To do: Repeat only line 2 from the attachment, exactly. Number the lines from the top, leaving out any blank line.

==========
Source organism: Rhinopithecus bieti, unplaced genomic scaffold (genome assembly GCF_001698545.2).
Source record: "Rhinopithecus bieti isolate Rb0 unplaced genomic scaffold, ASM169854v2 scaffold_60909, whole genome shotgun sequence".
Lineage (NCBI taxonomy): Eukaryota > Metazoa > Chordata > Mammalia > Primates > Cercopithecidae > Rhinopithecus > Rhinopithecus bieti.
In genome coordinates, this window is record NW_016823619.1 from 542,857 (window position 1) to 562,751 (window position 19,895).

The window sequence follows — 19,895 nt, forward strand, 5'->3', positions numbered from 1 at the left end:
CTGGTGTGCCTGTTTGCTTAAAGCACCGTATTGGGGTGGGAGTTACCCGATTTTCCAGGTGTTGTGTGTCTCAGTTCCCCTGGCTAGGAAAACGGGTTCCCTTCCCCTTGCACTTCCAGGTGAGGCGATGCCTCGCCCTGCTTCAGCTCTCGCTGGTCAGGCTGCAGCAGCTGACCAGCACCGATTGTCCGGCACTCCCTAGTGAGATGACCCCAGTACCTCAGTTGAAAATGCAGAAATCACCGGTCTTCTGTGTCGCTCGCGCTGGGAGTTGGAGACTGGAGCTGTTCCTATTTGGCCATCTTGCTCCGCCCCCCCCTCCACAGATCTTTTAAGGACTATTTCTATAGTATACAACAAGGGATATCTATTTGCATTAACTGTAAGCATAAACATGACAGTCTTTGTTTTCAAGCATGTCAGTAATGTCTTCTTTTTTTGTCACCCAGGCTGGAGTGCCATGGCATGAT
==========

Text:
Source record: "Rhinopithecus bieti isolate Rb0 unplaced genomic scaffold, ASM169854v2 scaffold_60909, whole genome shotgun sequence".